Chris Knipp Writing: Movies, Politics, Art


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PostPosted: Fri Aug 19, 2016 5:46 am 
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JOE SEO IN SPA NIGHT

Imploding sexuality in Koreatown, L.A.

Andrew Ahn's Spa Night focuses on an 18-year-old Korean American trying to please his struggling immigrant parents while finding his own tentative way to his gay identity in Los Angeles' sprawling Koreatown through its steamy local spa scene. It seems this debut feature and a previous short Dol (about a traditional ceremony for one-year-old boys) are Brown and CalArts graduate Ahn's own way of coming out to his family too: this may explain why the film moves with such powerful restraint. Its hushed representation of family piety and pain are so subtly reminiscent of Ozu they can make you weep. The emerging picture of a boy moving between several different American worlds is exceptionally knowing and real.

The story and the film begin with monolithic cultural unity, and are correspondingly tightly wound and seamlessly edited. In the opening scene, photographed with intense sensuality by dp Ki Jin Kim, David (Joe Seo) is with his mother Soyoung (Haerry Kim) and father Jin (Youn Ho Cho) in a Koreatown steam bath, a shared ritual of unwinding after a hard week at the little family restaurant where David enjoys working. They speak Korean among themselves. But David can speak Spanish to a delivery man and also speaks up-to-date colloquial American English when later sent to visit Eddie (Tae Song), a boisterous childhood friend who's now an undergraduate at USC. The campus visit is arranged by Soyoung with Eddie's mother, Mrs. Baek (Linda Han), known from church, another place where the family goes together, because his parents want David to go to college and get a taste of it.

The tipping point comes when financial woes force Jin to close the family eatery and he and David have to scrounge for odd jobs while Soyoung starts working full time as a waitress at Mrs. Baek's successful restaurant. With more free time, pressure is on David to pursue his SAT's in a costly prep course they can ill afford so he can enter USC - and move on up, above the immigrant level, to the life his father has so long dreamed of. David hardly knows what he wants, or cannot put it into words. Everything he says is to please his parents. Now, the family is broken up in the daytime, and Jin starts drinking more and more.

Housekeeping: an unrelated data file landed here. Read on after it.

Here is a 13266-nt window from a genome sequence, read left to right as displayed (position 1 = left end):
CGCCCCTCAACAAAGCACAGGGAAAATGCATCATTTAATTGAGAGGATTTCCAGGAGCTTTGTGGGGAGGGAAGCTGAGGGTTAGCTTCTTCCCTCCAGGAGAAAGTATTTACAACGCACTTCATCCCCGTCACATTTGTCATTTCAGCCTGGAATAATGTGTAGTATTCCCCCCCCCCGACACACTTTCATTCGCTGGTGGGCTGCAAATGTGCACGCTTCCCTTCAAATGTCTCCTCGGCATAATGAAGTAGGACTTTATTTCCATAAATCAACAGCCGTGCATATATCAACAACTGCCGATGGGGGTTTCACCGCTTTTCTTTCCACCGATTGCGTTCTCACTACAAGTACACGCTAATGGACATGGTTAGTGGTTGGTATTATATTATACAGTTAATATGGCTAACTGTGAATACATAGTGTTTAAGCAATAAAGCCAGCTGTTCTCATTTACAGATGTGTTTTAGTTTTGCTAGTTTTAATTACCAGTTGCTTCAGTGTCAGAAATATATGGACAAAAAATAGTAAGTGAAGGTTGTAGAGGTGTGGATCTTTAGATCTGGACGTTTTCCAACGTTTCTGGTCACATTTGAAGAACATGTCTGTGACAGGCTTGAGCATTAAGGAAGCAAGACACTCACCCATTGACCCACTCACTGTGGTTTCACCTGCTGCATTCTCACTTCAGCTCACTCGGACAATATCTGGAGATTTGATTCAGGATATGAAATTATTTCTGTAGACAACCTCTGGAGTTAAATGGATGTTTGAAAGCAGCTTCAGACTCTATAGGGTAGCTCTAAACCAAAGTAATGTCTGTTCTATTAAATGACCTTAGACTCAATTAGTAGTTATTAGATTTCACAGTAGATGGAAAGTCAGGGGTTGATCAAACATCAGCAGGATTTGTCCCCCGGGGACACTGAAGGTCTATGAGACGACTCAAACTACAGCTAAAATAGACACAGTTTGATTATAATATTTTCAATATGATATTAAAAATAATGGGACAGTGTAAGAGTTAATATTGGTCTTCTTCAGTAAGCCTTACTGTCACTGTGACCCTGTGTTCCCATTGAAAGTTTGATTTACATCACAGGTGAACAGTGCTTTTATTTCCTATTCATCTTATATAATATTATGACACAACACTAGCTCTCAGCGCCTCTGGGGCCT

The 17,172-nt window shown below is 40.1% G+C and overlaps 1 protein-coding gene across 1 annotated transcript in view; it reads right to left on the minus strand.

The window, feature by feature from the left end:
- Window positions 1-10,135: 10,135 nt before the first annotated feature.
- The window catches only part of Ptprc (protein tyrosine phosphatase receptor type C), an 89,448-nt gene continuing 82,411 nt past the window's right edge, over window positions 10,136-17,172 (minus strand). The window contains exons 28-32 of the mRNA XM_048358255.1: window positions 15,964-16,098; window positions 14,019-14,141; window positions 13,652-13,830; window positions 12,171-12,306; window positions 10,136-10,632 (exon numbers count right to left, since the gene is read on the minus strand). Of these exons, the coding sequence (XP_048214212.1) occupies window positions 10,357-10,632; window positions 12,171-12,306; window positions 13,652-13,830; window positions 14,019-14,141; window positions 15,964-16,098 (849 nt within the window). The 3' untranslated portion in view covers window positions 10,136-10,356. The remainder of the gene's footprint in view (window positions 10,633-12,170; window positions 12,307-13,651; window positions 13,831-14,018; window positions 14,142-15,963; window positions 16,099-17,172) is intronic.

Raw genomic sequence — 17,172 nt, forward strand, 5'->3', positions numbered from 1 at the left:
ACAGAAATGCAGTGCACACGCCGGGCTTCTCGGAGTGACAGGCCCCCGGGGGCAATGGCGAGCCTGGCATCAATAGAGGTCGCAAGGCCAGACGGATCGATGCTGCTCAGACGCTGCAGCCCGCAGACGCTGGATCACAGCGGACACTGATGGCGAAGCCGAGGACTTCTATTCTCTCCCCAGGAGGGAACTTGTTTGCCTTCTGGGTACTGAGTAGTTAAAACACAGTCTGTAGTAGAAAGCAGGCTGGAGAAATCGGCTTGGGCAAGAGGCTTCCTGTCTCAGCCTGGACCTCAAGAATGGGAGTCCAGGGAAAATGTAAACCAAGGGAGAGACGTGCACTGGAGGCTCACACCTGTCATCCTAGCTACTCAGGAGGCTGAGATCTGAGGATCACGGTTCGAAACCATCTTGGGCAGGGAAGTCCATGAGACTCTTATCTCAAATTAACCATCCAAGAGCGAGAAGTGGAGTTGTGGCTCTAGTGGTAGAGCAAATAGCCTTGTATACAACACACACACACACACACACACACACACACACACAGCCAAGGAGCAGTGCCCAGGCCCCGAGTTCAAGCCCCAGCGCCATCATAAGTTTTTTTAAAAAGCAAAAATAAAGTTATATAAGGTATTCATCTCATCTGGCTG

David is seen running or working out at home every chance he gets. His nude selfies shot in the bathroom mirror, sometimes full frontal, show how he's cultivating the abs and pecs to make himself as attractive as the men he furtively eyes. His overnighter with Eddie reveals the extent of his inexperience. He's shocked by a "gay kiss" drinking game during the flirty co-ed evening, the vulgar karaoke, and the extent of the drinking, which he can't handle. Eddie meanwhile is astonished to learn shy, impecunious David has never been to a gym. The intense evening with girls ends up with the group divided up into two different Korean same-sex steam baths, and at the all-male one, David finds there's a job opening. Later he gets a job there. His new mentor, the spa manager (Ho Young Chung) pays him in cash with no benefits while allowing him to use the facilities freely in his spare time. David's part-time work in this location becomes a tentative, shadowy chance to explore his closeted gayness, because stuff goes on here that he may not have been fully aware of before.

David pretends to his parents to be doing well at the SAT-prep while knowing and being told by the Korean course recruiter that he can't get into USC with his scores, and not caring. The life of a humble working stiff and dutiful son suits him, except that his hormones put the latter goal out of reach and his furtive life at the spa, which he keeps from his parents, becomes his main preoccupation.

But Spa Night , which is low-keyed and without a musical score and mostly in Korean, moves imperceptibly from scene to scene, quietly adding pieces to the mosaic of second-generation Korean-American life where David's coming-of-age plays out. His mom shows him the little "pink apartment" where she and Jin lived when they first came to America, full of hope, and she explains they'd wanted to provide him with a sister but couldn't afford it. Continuing Willy Loman-like pretenses that all is well, Jin and his fragile status crumble.

As the challenged parents, Youn Ho Cho and Haerry Kim are convincing and real, but Joe Seo impresses the most with a performance as the dutiful, repressed David that's a marvel of controlled understatement. There's fine a irony and neat construction in how the steam baths of Koreatown, which has become a hip place for outside revelers, are the locus for both David's greatest physical togetherness with his tight-knit (but now unraveling) family and for the secret exploration of his hitherto repressed sexuality.

Spa Night presents conflict, not resolution, and fizzles somewhat toward the end. Critics (and both Boyd van Hoeij in Hollywood Reporter and Peter Debruge in Variety have favorably reviewed the film) estimate that its low keyed style will limit its audience. Maybe. But Andrew Ahn and Joe Seo both hail from Koreatown themselves and know whereof they speak. The issues and personalities the film presents seem both intimately known and artistically expressed.

After debuting at Sundance January 2016 (Special Jury Prize) and winning awards at a number of festivals (Grand Jury Prize at Outfest), Strand Releasing opens Spa Night (93 mins.) in New York 19 Aug. at the Metrograph and in Los Angeles 26 Aug. at the Sundance Cinemas.

Interview with Andrew Ahn from npr's KQED Public Radio.

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┬ęChris Knipp. Blog: http://chrisknipp.blogspot.com/.


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